More Mock Meat Masquerading in China

Fake meat in China, image source Caixin

Hello for Wednesday the 30th June, our last article and last day of the month. Tomorrow we welcome July and what is supposedly the hotter part of the year. But so far, the weather has been anything but seasonal so all bets for July are off. Anyway, today , we are revisiting the artificial meat saga in China. Let’s take an ultra fast scan of the time lines.

Artificial meat hit the headlines in China a year or more back now when the two US players launched with tie ups with other US well known brands. We have already covered this under: China’s Faux Meat Saga, Beyond Meat to Produce in China, China and the Plant Based Meat Saga, and China and the Meatless Meat Revolution.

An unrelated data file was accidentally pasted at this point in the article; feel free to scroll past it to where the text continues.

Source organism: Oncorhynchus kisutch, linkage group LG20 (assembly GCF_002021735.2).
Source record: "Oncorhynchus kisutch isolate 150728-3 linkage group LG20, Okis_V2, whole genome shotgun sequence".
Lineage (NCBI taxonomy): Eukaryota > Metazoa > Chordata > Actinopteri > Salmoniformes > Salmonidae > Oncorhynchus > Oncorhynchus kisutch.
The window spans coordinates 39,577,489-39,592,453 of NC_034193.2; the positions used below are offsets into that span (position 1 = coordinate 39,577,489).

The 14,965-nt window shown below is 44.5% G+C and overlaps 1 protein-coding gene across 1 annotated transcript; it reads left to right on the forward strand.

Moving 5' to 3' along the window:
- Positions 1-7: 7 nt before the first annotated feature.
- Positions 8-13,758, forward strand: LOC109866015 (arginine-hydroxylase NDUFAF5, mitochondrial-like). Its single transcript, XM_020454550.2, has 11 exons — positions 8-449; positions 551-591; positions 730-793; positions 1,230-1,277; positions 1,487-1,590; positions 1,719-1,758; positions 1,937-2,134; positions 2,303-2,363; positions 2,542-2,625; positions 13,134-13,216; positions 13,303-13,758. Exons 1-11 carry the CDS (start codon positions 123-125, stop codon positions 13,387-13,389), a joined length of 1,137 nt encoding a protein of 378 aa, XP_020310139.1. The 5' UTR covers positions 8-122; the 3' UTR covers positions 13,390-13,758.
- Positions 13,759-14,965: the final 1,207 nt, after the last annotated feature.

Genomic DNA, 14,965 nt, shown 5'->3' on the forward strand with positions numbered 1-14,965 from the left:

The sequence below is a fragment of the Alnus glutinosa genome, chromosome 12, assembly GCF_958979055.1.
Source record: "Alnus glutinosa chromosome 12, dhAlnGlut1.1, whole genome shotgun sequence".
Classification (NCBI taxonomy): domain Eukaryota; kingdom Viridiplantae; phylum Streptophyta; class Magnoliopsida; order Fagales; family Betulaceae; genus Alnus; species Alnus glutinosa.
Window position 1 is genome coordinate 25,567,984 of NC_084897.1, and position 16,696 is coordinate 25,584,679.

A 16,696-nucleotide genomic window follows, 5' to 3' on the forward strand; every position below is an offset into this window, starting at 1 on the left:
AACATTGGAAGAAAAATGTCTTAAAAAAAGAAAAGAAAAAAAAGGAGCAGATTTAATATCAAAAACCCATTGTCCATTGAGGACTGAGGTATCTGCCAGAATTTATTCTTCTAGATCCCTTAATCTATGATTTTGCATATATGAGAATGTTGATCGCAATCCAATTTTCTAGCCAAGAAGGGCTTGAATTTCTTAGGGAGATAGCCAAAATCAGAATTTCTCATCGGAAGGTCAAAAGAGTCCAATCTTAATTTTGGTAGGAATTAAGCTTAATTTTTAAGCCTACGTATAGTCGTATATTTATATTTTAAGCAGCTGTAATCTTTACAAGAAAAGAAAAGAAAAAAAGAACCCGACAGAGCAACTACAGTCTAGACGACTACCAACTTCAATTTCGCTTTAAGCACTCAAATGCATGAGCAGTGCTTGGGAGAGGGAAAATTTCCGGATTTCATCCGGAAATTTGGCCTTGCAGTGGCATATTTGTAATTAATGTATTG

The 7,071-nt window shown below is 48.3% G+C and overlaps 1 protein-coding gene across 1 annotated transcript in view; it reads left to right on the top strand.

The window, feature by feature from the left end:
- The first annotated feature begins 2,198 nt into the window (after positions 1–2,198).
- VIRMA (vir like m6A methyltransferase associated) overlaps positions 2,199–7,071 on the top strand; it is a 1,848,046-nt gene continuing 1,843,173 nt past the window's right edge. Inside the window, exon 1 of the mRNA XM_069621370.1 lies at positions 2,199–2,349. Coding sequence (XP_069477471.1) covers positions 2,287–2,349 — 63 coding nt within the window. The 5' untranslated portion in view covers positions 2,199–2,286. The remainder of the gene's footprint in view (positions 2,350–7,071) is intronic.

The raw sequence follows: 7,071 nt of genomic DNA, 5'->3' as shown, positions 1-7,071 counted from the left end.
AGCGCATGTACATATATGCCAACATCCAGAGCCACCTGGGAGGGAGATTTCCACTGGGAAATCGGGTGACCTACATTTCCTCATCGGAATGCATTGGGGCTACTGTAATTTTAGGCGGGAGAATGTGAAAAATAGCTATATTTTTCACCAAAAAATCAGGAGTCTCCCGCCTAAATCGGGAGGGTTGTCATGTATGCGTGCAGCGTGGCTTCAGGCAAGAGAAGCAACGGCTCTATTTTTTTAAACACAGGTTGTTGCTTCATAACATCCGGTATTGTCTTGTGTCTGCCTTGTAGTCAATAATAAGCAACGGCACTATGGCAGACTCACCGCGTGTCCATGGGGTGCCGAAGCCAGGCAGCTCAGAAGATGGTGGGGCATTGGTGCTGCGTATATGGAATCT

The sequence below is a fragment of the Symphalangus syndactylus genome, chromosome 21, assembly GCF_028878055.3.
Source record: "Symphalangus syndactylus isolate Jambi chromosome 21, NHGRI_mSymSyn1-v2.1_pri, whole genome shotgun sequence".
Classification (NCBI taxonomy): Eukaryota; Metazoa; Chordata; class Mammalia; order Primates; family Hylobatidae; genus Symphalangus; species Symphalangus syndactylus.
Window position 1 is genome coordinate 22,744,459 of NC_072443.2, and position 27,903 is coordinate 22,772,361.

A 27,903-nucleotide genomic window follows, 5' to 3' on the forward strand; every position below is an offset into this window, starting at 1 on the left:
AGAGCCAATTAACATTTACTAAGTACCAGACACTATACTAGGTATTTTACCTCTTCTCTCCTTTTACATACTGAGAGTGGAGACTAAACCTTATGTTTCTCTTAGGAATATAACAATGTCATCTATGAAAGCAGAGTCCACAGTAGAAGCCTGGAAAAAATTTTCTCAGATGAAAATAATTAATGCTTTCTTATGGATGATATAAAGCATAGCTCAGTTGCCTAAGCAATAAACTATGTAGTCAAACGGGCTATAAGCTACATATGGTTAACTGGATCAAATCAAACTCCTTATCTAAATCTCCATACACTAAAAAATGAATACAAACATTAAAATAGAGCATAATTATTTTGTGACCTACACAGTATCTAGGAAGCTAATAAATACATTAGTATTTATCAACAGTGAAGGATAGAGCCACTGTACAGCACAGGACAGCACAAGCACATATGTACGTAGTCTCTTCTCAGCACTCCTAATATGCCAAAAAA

The Honk Kong brand, Green Day was already doing fair business via its on line shopping sites with JD etal. About this time last year the global food giant Nestle announced plans for a multi million dollar investment in its artificial meat plant in Tianjin. At around the same time, yet another US food giant, Cargill launched in China in a tie up with KFC. A week after launch date The Bic visited the local KFC for a taste, only to find the product had been pulled off the menu. Staff were unable to explain why.